Guest Contributor

What Does Facility Management Look Like in 2021?

By | Riyan Alam

As we prepare for the post-pandemic world, there are a lot of things we need to take into consideration to ensure a safe and healthy working environment for employees. The COVID-19 pandemic has completely changed the dynamics of businesses, and facility management is not an exception. 

From internal communications to time and attendance functions, data processing, and many other business operations look very different now than they did at this time last year. Many employees will also feel skeptical about returning to work. Business leaders and facility managers alike now find themselves navigating a complicated, sometimes perplexing landscape of remote employees, reorganized workspaces, and heightened safety concerns at hand. 

So what changes in workplaces and workforce management practices do we expect to see in a post-pandemic environment? Let’s take a look.

Safety First

Even though employee health and well-being already falls under the realm of facilities management, safety will still be a priority in a post-pandemic environment. Let’s be honest here, even if vaccines come out early in 2021, many employees may still feel skeptical about returning to work. Nearly 90% of high-level managers are worried about top quality employees leaving their jobs due to pandemic-related concerns. Particularly in manufacturing, healthcare, construction industries where employees do not have the option to work from home.

Safety may include absolute adherence to social distancing, implementation of touchless attendance systems, and many other measures that limit physical interactions with things and humans. For example, re-arranging work desks, safety protocol in elevators, staircases, lobbies, washrooms, and so on. Facility managers will now have to plan on how to make the best use of their office spaces and unused spaces.

Flexible and Agile Work Practices

While employees return to work in phases as needed, many organizations will still offer remote work opportunities for extended periods. Some tasks can be performed with just a connection to the internet and a laptop. However, not all businesses can afford this. Flexible and agile work practices, for example, may include offering different shifts for work to reduce occupant density in a given facility. Employees may have assigned workstations, and some may have the option to choose their workstations as per their needs. This can help in the sanitization and cleaning of workstations as needed. 

Educational institutions, for instance, may remain closed for an extended period. Therefore, working from home options may be offered to build employee trust. Facility managers who work closely with HR will play a vital role in keeping employees loyal and motivated. 

Welcoming Mobile Apps

The ability to access systems and information remotely has had a tremendous impact during this pandemic. Achieving this feat was possible through various mobile and web-based applications that allow users to access the systems from anywhere. According to a survey, over 80% of C-suite executives had plans to increase their organization’s focus on mobile. This pandemic has only made that push more urgent. There are obvious applications for mobile technology in organizations that offer remote work options, but that isn’t the only area where going mobile can be fundamental.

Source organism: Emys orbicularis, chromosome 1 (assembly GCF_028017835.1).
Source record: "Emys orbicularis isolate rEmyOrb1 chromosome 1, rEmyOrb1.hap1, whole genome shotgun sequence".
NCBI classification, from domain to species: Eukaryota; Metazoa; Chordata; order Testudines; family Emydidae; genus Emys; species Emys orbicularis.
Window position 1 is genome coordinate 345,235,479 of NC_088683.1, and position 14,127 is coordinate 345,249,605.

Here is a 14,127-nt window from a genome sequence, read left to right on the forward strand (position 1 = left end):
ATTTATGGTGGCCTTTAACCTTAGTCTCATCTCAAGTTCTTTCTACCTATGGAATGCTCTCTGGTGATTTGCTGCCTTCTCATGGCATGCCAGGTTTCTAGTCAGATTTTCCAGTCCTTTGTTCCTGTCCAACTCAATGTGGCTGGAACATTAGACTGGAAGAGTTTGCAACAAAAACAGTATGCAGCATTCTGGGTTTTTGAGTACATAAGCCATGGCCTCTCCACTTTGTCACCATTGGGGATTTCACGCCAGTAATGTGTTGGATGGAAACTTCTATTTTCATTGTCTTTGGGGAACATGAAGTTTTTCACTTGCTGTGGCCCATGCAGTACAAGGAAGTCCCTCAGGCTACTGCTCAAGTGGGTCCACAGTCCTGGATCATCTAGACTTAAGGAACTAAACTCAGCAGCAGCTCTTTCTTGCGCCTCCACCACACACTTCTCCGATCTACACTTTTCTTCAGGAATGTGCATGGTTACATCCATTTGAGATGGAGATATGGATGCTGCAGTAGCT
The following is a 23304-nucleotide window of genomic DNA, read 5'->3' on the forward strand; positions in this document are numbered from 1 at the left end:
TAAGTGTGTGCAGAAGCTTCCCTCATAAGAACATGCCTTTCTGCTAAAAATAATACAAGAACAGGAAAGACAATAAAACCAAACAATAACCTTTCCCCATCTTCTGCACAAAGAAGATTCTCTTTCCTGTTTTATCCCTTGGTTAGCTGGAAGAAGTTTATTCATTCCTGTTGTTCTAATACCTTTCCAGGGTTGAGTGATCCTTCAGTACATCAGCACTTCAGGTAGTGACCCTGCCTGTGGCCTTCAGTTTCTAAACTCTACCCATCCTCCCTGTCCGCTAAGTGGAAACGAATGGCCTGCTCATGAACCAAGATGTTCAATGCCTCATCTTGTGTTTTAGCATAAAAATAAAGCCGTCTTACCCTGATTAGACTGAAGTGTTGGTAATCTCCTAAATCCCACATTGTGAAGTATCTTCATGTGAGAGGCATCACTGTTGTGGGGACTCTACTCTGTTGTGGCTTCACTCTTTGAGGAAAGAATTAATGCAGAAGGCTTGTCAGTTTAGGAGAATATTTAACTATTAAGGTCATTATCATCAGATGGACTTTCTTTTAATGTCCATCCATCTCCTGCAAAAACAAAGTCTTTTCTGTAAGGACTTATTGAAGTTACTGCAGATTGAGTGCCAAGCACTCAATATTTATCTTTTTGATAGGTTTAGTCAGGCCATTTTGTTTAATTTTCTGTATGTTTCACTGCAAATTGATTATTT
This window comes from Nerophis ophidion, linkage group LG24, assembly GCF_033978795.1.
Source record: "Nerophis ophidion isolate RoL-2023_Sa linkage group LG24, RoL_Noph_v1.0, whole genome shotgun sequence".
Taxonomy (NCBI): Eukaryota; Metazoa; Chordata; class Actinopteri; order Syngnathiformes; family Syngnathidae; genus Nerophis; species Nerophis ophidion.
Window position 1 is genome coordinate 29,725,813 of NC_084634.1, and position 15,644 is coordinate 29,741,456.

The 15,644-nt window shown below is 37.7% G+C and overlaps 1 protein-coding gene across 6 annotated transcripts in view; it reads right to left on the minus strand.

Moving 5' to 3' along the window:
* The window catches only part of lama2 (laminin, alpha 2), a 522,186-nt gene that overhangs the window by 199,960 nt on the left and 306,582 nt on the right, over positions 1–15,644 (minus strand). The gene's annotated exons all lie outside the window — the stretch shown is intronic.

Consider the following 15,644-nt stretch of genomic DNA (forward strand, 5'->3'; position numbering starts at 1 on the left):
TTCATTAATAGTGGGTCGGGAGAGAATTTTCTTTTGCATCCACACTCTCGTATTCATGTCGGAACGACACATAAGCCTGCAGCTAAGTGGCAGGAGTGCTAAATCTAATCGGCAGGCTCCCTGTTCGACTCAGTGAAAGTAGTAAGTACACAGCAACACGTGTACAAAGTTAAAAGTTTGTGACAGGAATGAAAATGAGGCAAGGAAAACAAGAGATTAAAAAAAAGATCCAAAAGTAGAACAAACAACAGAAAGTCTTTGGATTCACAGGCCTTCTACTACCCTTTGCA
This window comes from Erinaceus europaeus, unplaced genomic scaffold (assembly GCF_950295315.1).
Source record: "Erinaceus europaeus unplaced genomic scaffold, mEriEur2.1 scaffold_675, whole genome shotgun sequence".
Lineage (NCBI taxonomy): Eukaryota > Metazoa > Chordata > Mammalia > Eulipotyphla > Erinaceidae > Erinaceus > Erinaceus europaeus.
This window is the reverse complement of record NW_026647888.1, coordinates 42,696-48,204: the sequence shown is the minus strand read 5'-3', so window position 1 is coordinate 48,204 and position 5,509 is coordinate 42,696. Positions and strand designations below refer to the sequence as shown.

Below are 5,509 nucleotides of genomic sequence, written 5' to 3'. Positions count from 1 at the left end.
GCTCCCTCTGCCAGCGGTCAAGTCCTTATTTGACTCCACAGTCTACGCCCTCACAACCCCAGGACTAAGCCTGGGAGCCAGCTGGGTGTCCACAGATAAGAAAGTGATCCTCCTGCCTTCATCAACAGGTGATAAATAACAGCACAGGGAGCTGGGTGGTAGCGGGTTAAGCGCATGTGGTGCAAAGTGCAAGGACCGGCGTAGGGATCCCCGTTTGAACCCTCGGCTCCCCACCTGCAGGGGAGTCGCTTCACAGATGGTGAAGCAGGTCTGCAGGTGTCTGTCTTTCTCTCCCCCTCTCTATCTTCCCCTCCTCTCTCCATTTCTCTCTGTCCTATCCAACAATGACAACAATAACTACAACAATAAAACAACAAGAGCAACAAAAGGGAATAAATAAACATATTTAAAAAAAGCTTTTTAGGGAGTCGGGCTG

Daily time and attendance operations are one vital area that can be managed by mobile technologies. Mobile applications also provide managers the tools to measure KPIs and whether various safety measures implemented are effective or not. A robust mobile application can also allow employees to view and change their schedules, clock in and out remotely, request sick leave, other paid time off, and many other employee utility options. Giving employees the ability to manage these functions straight from their mobile applications can make your workforce feel more engaged and empowered. In addition, it also takes a lot of arduous tasks out from the manager’s plate, freeing up more time that can be spent on other activities. 

Centralized Management

Besides making your workforce feel more empowered, mobile applications also help streamline and manage tasks in a centralized space. For example, through cloud-based facility management software, managers can get a bird’s eye view of their entire ongoing maintenance operations currently underway, those that are yet to be executed, and those that have already been performed in multiple facilities. Facility managers can log in work orders and schedule maintenance tasks, enabling staff to view data from anywhere and anytime. 

Centralizing your technology and operations in a single platform is a smart way to reduce confusion, improve overall productivity, and unite management’s vision across the organization. In addition, a one-stop dashboard with extensive customization capabilities can help management get on the same page. Operations, maintenance, and HR managers have more control over their daily functions. Collaboration with different departments and teams becomes easier while maintaining transparency. Corrections can be made more quickly, and errors can be spotted easily.

To sum it all up, re-aligning your best practices to reflect unprecedented changes we’ve experienced this year is vital for any organization that hopes to stay safe, compliant, productive, and profitable in the years to come. 

Author Bio:

Riyan N. Alam is working as a Digital Marketing Analyst at M2SYS Technology, a cloud-biometric company, and a lifelong learner with an ongoing curiosity to learn things. Riyan enjoys spending his time traveling, reading up on current industry trends. He uses curiosity, combined with his passion for reading books, to write about subjects valuable to people and their daily lives.

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